Tooth eruption: What we know we don't know!
We still know very little about the development of teeth and tooth eruption, although we have learnt quite a lot in recent years with due to advances in gene technology.
We do know a few hundred genes that regulate tooth development. A recent article in the ADJ 2014:59(1 Suppl):48-54 says that most of what we know comes from work with mice but studies show that largely the same genes are involved in the regulation of tooth development across all animal species! Interestingly no tooth-only specific regulatory genes have been discovered. Hence problems with genetic issues with teeth are likely to have defects in other tissues of the body.
Gene studies of teeth are fascinating because while humans and most mammals have lost the ability to generate new teeth more than once, there are reptiles that can still do this. Many laboratories around the world are looking at stem cells contained in dental tissue which bring with them the hope of being able to regenerate new teeth.
Gene studies also help us understand dental defects such as missing teeth.
Parents need to keep a watchful eye on childrens' teeth cleaning to reinforce a regular habit. Regular dental check-ups monitor growth and minimise decay risks.
Random things you need to know
1. You are what you eat but...while having seemingly the same diet, one member of the family may get decay, while others don't.
2. It's not how MUCH sweet foods you eat but how OFTEN you eat them.
3. You can not brush your teeth often enough to compensate for your dietary faults.
4. Most dental problems don't cause any pain until they become quite advanced and often difficult to treat.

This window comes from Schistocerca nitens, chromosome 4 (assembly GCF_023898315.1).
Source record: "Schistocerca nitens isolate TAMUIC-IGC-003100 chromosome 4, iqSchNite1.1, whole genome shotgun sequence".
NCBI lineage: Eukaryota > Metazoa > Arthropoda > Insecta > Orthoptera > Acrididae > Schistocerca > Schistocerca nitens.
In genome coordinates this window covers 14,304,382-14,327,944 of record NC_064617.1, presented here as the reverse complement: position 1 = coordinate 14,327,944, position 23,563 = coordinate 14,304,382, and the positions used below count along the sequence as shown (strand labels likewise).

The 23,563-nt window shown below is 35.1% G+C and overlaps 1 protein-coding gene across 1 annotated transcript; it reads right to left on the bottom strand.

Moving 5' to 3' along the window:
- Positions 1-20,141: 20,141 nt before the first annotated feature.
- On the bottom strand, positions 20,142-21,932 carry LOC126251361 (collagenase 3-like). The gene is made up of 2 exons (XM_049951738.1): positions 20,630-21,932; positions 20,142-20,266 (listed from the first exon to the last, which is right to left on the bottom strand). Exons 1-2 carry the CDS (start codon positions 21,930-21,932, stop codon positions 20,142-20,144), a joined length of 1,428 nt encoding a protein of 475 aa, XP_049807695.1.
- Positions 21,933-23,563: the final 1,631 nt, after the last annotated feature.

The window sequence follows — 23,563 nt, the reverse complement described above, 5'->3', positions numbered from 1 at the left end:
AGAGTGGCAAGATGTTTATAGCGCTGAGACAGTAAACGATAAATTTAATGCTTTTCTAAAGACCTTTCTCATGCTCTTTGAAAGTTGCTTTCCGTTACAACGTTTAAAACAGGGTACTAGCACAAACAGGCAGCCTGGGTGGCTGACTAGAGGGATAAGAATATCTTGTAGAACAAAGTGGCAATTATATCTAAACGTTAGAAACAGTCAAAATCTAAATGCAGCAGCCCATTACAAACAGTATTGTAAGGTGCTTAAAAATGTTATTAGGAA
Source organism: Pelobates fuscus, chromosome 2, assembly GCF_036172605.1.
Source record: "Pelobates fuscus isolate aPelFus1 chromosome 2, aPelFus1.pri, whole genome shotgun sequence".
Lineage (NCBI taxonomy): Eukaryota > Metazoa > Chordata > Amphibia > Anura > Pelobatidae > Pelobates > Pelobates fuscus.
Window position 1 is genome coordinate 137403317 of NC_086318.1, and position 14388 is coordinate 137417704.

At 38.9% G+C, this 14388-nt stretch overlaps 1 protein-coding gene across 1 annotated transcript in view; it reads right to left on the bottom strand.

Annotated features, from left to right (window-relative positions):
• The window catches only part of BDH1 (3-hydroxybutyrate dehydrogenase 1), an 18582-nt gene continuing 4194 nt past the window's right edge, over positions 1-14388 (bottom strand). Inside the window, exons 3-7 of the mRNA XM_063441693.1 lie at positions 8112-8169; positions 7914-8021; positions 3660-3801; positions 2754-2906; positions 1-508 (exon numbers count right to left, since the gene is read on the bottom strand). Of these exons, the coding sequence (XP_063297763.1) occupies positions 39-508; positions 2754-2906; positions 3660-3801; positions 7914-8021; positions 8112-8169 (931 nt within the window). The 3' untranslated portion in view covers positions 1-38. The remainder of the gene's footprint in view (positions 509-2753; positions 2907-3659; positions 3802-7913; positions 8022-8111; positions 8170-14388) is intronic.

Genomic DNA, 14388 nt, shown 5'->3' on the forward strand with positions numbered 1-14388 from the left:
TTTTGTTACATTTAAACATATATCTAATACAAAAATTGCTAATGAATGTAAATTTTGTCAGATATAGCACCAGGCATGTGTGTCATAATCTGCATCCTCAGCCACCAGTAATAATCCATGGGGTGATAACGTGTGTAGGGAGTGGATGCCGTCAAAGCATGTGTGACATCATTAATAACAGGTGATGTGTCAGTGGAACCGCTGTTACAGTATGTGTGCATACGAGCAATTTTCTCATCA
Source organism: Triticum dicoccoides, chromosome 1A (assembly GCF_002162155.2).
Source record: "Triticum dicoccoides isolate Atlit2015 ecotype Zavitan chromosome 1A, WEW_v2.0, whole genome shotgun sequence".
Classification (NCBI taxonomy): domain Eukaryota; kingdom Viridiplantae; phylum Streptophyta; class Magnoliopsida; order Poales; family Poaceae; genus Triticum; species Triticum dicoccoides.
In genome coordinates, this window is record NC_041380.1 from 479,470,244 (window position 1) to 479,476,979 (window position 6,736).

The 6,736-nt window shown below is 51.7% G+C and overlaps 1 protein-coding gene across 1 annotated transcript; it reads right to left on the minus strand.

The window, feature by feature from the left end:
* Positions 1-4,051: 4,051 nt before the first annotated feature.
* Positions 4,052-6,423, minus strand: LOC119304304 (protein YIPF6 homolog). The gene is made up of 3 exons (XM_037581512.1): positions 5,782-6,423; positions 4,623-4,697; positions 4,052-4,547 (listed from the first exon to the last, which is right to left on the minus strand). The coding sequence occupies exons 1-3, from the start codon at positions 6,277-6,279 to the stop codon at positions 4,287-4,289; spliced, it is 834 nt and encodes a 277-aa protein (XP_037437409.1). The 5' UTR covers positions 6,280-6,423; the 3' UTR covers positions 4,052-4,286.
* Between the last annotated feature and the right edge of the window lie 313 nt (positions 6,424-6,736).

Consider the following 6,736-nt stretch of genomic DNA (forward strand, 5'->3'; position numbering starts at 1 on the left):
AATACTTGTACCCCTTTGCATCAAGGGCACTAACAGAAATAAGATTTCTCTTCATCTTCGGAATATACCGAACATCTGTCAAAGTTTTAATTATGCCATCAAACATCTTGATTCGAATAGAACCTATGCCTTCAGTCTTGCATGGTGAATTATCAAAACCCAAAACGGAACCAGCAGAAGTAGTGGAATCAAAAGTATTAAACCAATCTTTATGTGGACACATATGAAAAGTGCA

5."They're only baby teeth..." children can begin to get adult teeth from pre-school years. Problems with baby teeth often affect the adult teeth.
Tooth eruption /Growing teeth
Q. My childs baby teeth are still present and the adult teeth are starting to come through - is this a worry?
A. This is quite common. It's often a sign that the mouth won't have enough room for the permanent teeth. See your dentist. Don't upset your child by saying the dentist will need to take teeth out. Let the dentist make the decision. If removing baby teeth won't benefit the child in the long term the dentist may leave nature to take its course.
Baby teeth eruption times: Very approximate
Upper and lower front 4 teeth - 6 to 16 months
Upper and lower canine teeth - 16 to 23 months
Upper and lower molar teeth - 1year to 3 years
Permanent teeth eruption times: Very approximate
Upper and lower front 4 teeth: 6 to 9 years
Upper and lower first molars(six year old molars): 6 to 7 years
Upper and lower canine and premolars: 10 -12 years
Upper and lower second molars(12 year old molars): 11 - 13 years
Upper and lower third molars( wisdom teeth): 17 - 25 years
The chewing surface of the back molar teeth often has grooves and pits where food collects. To help prevent decay, sealants are painted on these surfaces. These form a barrier to keep food and bacteria out.
Ask the dentist about this preventive treatment. The molar teeth grow from about 6 years of age and are present BEHIND the last baby molar teeth.
Some children benefit from treatment at an early age to correct teeth or jaw problems.
Early treatment can sometimes save the need for later treatment or make the final outcome of later treatment much more successful. More information...